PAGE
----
Cloud-Based Ransomware Infects Companies

43.7% of the malware that infected businesses through clouds belonged to the ransomware family. The ransomware viruses use JavaScript exploits, malicious Microsoft office macros, PDF exploits. This was discovered in a study conducted by Netskope.

The Ransomware Threat Has Increased

Since last year, Netskope has noticed more infections trough cloud apps. Corporations have started to use them more, 977 this quarter compared to the last’s 935. The report confirms what’s already common knowledge – ransomware spread is very effective, and both users and employees of large organizations should be more knowledgeable for its prevention.

Ransomware is often distributed using phishing schemes and email attacks. Most ransomware infections can be easily prevented by not opening an infected email message. The cloud technology also makes it easier for ransomware to spread by being uploaded inside a sync folder. That makes it a hub from which the virus can access all computers within the particular cloud network. According to the report, 55.9% of infected files get shared with other internal or external users.

The Popularity of Cloud Apps in Business

The study puts the number of apps per enterprise at 977. The percentage of these apps that aren’t enterprise ready is 94.7%. Financial Services, Banking, and Insurance companies are the biggest users of these apps. Microsoft is the biggest developer that’s on the most popular app list. Netskope’s top 20 app list has six entries for Microsoft products.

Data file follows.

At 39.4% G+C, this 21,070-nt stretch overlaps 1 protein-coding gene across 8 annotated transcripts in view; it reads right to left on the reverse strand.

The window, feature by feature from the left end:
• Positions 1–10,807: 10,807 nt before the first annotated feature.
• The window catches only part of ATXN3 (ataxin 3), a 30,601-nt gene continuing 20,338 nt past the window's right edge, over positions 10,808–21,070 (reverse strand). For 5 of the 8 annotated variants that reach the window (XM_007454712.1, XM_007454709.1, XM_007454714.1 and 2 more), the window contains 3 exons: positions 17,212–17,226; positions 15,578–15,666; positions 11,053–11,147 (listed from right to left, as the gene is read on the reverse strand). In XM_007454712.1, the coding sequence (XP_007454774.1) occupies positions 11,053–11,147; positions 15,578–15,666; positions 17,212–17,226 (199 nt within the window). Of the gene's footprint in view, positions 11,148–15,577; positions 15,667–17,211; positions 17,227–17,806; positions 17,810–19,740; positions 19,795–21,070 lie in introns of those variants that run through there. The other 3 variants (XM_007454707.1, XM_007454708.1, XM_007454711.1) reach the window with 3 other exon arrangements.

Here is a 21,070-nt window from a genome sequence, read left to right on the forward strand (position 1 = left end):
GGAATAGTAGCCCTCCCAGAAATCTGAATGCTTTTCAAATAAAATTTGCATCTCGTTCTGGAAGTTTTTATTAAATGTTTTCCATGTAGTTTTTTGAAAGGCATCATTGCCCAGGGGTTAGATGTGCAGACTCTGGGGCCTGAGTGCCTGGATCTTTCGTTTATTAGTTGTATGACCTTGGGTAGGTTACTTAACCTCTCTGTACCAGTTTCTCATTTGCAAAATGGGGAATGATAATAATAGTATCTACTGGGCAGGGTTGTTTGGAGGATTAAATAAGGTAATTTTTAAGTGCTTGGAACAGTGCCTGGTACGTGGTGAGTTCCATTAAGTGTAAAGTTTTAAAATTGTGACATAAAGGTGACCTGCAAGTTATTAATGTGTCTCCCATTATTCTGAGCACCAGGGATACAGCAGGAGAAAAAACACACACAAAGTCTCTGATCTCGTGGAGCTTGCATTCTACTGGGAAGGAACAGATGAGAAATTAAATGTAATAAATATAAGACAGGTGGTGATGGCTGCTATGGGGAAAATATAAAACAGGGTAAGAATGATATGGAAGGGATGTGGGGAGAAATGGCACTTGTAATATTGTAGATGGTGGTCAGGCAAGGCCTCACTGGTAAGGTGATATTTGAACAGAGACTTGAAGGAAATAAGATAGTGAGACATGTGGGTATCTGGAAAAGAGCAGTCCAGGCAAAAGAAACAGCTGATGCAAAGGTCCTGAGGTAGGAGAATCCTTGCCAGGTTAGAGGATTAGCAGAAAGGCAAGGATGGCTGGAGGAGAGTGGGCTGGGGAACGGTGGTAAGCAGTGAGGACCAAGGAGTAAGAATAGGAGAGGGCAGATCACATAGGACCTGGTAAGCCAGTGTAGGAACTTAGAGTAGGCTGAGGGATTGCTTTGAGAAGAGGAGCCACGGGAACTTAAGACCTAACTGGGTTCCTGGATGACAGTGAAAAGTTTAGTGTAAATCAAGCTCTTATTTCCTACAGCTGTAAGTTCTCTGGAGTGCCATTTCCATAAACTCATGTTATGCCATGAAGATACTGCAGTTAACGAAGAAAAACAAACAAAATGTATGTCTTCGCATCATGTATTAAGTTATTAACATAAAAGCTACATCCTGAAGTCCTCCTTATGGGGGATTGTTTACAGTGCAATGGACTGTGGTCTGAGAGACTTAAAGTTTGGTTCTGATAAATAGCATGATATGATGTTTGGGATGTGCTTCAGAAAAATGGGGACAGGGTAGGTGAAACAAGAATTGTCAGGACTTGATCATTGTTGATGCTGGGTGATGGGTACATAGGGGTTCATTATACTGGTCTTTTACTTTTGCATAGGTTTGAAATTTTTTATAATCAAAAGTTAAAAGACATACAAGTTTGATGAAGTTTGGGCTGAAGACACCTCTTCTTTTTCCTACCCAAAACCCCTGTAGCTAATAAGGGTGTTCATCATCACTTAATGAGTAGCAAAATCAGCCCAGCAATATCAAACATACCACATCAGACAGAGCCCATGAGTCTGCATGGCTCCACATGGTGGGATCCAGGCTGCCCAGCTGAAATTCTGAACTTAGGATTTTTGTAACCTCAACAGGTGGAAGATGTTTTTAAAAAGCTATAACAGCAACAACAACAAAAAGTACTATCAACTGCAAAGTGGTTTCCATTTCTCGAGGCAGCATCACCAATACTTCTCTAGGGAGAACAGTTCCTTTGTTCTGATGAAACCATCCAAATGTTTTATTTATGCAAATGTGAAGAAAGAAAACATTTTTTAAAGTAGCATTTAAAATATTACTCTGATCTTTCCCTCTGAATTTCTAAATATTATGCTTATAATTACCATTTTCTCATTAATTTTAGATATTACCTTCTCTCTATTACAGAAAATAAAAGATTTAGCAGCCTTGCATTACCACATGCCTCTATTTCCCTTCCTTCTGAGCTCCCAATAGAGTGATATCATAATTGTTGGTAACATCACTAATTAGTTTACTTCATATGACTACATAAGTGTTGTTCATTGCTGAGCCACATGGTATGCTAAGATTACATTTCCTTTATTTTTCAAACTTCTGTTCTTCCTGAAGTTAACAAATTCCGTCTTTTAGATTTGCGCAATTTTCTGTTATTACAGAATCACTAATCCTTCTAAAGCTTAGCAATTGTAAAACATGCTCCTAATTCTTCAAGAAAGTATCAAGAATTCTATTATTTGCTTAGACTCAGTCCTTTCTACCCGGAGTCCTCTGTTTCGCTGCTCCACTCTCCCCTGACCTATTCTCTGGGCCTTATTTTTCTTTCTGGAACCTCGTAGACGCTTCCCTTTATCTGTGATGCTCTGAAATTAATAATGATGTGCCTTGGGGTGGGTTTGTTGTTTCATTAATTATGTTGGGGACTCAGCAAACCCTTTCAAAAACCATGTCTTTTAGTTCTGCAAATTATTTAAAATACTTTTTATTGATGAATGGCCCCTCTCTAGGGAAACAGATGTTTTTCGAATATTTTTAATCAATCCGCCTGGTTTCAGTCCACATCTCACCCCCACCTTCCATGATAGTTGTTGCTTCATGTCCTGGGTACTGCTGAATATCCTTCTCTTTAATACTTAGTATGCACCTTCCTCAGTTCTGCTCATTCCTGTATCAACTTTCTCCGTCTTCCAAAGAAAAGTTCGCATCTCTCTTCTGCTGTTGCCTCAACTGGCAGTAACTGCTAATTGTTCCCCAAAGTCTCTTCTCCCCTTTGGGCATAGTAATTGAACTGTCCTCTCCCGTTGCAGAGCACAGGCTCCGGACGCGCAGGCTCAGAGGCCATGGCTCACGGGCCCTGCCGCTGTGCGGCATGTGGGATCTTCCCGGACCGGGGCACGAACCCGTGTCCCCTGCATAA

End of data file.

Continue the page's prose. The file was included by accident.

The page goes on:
The report states:

“Besides visibility and control of sensitive data within high-profile apps, security teams will need to note what ecosystem apps are integrated and sharing data with those popular apps, and place the appropriate access and data controls in them as well, so sensitive data are not leaked via an app’s ecosystem.”

Even though these apps aren’t made to be malicious, their safety is very questionable in the corporate environment. The apps can be used to violate the security of companies. As we’ve already said, cloud-based apps are very useful for malware spreading.

Picture From Netskope:


Dangerous Clouds

Clouds are very useful for corporate use. Data needs to flow to many places at once, and cloud technology is the fastest way to do that. However, as the new study shows, that can be very risky for everyone, not just businesses. Data from 68 Million Dropbox Accounts was stolen in a recently uncovered hack. Cloud services are far from perfect when it comes to security, since everything on the cloud is available from anywhere if you can gain access. Some people call confidential cloud files as publicly broadcast secret. It’s not far from the truth.

Perhaps the most famous case of public leakage of Cloud data was the hacking of the iCloud service crudely dubbed “The Fappening”. In it, the cloud accounts of a few celebrities were hacked. The hackers gained access to nude pictures the celebs had on their cloud profiles. People who aren’t celebrities should also be careful what they put in the cloud, as pretty much all personal information can be useful to cybercriminals. Criminals are always looking for personal information to collect and sale, so take care not to give it to them.

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Author : Alex Dimchev

Alex Dimchev is a beat writer for Best Security Search. When he's not busy researching cyber-security matters, he enjoys sports and writing about himself in third person.

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